Norman Ohler’s new book, The Total High: Drugs in the Third Reich (Der totale Rausch: Drogen im Dritten Reich), raises interesting counterfactual questions about Hitler’s reign as the dictator of Nazi Germany. 

I haven’t yet seen a copy of the book, but based on reviews in the German press, it appears that Ohler argues that without a steady intake of illegal stimulants (cocaine, Quadro-Nox, Profundol, Belladonna Obistinol) and the “euphoria” they provided, Hitler “would have been unable to pull himself together for military conferences” and other important governmental meetings.  (This claim can be found in the Tagesanzeiger review).

Or as the Frankfurter Rundschau put it in a separate review: “Without supportive pharmaceutical means, Hitler would not have been able to play his demented Führer role, which cost millions of people worldwide their lives, to the end.”

These counterfactuals seek to underscore the importance of drugs for the Führer’s ability to function on a daily basis in reverse fashion by asserting how their absence would have affected him (rather than how their availability actually affected him). 

The claim can be seen as an example of what might be called a reverse causal counterfactual.  Or as Richard Ned Lebow writes in Forbidden Fruit, “If we hypothesize that ‘x’ caused ‘y,’ we assume that ‘y’ would not have happened…in the absence of ‘x’ (p. 40).” 

Applied to Ohler’s book, this mode of causal reasoning allows us to see that there is a difference between claiming: 1) drugs enabled Hitler to function until the end of the war and 2) without drugs Hitler could not have functioned until the end of the war.

The latter claim assigns more causal weight to drugs than the former, as other things besides drugs (say, food) were presumably necessary to enable Hitler to function during this period.  Claiming those things would have been insufficient in the absence of drugs underlines their causal importance more dramatically.  This kind of counterfactual has also been called a "necessary condition counterfactual," meaning that a given factor 'x' (here, drugs) was a "necessary factor for "y" (Hitler's functioning).  See Gary Goetz and Jack S. Levy (eds.), Explaining War and Peace: Case Studies and Necessary Condition Counterfactuals (2007).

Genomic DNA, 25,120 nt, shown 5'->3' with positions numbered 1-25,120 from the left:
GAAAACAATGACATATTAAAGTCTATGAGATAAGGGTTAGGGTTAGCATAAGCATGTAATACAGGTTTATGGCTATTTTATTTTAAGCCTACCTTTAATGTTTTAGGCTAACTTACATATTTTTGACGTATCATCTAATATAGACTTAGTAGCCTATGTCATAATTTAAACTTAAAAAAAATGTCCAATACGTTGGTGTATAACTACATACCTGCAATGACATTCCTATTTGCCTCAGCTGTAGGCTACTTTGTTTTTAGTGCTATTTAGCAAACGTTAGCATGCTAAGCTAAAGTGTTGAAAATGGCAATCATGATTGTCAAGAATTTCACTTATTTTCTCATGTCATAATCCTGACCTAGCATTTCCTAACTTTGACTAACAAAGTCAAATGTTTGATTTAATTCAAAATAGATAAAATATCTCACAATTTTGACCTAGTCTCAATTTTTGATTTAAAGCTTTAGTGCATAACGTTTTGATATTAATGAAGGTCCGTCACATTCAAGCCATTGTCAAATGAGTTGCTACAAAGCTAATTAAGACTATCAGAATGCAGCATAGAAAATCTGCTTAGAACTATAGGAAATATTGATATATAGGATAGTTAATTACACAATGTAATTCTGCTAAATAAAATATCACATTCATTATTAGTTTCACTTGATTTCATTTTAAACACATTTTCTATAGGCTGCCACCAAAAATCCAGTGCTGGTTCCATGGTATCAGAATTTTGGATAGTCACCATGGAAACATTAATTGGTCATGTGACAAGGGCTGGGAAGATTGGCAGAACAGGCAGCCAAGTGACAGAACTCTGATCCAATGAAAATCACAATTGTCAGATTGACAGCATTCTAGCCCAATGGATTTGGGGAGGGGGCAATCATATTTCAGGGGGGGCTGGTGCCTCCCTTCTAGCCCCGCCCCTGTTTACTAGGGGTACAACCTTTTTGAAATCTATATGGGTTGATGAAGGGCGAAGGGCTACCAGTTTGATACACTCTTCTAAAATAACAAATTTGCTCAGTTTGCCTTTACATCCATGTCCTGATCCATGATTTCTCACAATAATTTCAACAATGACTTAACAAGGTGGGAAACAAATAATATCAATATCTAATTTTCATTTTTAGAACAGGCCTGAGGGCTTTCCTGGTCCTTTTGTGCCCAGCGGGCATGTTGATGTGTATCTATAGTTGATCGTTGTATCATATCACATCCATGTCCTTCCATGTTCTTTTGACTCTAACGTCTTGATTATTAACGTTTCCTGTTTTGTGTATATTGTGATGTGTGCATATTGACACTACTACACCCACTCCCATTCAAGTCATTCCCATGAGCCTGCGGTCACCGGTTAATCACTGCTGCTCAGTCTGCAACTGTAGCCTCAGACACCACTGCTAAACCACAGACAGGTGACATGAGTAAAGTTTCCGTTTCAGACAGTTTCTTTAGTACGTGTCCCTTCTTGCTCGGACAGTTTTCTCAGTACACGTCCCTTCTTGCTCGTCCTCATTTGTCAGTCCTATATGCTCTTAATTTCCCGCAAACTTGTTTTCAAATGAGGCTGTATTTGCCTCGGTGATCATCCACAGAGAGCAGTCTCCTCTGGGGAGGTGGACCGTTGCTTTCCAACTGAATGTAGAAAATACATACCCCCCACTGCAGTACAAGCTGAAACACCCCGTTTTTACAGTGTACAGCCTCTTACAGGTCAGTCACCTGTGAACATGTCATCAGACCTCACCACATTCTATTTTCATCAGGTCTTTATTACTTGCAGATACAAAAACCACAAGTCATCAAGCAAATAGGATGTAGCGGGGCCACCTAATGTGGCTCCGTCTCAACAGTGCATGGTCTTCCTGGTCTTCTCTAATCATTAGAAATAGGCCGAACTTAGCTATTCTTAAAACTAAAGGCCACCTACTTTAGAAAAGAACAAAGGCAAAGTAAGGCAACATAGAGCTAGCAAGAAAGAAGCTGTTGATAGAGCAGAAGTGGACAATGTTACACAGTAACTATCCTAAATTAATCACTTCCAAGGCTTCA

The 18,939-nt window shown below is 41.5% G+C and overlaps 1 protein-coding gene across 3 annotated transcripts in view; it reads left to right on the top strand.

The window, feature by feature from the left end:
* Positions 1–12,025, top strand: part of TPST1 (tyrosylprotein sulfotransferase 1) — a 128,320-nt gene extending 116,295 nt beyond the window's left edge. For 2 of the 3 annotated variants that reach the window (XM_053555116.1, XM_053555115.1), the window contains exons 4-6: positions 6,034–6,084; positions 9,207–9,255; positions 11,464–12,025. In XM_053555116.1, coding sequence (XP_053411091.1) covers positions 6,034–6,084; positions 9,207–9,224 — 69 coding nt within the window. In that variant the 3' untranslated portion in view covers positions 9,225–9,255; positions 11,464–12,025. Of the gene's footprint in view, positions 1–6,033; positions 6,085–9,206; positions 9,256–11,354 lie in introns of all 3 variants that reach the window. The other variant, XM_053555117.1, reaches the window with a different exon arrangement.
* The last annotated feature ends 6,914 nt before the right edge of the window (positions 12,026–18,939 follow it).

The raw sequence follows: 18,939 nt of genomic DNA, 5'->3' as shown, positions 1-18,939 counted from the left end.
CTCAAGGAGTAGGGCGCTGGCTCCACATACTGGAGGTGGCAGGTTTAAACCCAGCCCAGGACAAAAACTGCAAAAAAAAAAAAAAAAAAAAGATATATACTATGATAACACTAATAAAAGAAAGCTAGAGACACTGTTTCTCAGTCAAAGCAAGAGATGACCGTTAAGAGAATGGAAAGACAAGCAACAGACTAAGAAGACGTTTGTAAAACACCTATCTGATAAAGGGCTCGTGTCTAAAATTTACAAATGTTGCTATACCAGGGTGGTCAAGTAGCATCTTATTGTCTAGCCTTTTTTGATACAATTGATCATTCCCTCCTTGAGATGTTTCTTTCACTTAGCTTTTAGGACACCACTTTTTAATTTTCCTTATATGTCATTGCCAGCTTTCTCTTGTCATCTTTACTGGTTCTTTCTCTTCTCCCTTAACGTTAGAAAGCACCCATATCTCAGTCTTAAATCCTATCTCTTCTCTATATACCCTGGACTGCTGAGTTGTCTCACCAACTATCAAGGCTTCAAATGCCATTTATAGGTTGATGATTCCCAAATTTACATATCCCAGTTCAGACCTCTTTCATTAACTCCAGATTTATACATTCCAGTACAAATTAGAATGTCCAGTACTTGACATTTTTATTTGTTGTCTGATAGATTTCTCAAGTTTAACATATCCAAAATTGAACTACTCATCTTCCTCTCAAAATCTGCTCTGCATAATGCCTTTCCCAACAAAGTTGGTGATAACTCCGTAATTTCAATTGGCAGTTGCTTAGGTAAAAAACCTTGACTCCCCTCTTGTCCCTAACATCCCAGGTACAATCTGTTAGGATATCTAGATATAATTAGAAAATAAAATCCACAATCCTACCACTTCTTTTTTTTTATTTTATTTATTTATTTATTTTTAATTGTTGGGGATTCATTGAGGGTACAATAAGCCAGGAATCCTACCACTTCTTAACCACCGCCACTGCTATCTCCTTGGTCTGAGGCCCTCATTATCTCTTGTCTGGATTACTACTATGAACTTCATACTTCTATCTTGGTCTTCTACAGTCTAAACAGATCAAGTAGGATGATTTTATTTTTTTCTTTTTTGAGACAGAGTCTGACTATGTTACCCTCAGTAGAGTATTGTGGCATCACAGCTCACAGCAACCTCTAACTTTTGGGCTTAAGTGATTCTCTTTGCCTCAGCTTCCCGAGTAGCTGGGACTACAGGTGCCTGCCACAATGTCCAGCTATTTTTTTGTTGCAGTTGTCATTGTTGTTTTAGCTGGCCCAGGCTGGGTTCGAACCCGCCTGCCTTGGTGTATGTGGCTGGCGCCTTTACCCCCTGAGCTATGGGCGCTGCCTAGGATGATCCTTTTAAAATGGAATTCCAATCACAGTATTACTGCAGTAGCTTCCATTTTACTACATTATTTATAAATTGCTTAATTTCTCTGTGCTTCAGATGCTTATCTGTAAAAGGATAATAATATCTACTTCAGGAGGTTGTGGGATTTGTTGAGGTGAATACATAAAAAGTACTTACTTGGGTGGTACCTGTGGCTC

The use of the term, “without,” in the introductory clause of any conditional sentence is probably a good sign that you are dealing with a reverse causal counterfactual, probably the most basic type of formulation of all.

Friday, October 9, 2015

Ben Carson's Counterfactual Canard: Arming Jews Would Have Prevented the Holocaust

Recycling a time-honored counterfactual canard, GOP presidential candidate Ben Carson offered CNN's Wolf Blitzer his NRA-style view of how arming Jews with guns would have prevented the Holocaust.

As The Washington Post reported in a story today: Ben Carson said Thursday that Adolf Hitler’s mass murder of Jews “would have been greatly diminished” if German citizens had not been disarmed by the Nazi regime.

His comments about gun control in Nazi Germany are explored in his just-released book, A More Perfect Union: What We the People Can Do to Reclaim Our Constitutional Liberties, in which he expands on his political views.

He said Nazi Germany was one of the regimes that he used as a cautionary tale against curbing citizens’ gun rights. 

“But just clarify, if there had been no gun control laws in Europe at that time, would 6 million Jews have been slaughtered?” Blitzer asked.

“I think the likelihood of Hitler being able to accomplish his goals would have been greatly diminished if the people had been armed,” Carson said.   Blitzer pushed a bit more: “Because they had a powerful military machine, as you know, the Nazis.”

“I understand that,” Carson said. “I’m telling you that there is a reason that these dictatorial people take the guns first.”

As I discussed in a previous blog post, gun control opponents often invoke the case of Nazi Germany to bolster their position.  They do so in two ways: first, they cite the Third Reich as potentially heralding a future nightmare scenario for what might happen in the U. S. should the government ever decide to limit access to firearms.  Second, they invoke a counterfactual fantasy of how Jews’ access to guns could have helped prevent the Holocaust. 

Neither scenario is very plausible, of course, but both remain rhetorically powerful arguments, if for no other reason than the fact that the Nazis retain their symbolic power as the paragons of evil and guns remain one of the most politicized issues in contemporary American life. 

The Nazi gun control counterfactual is plainly a canard, but its rhetorical power makes it too tempting for gun rights supporters to forego.  For this reason, the counterfactual will probably be with us for some time to come.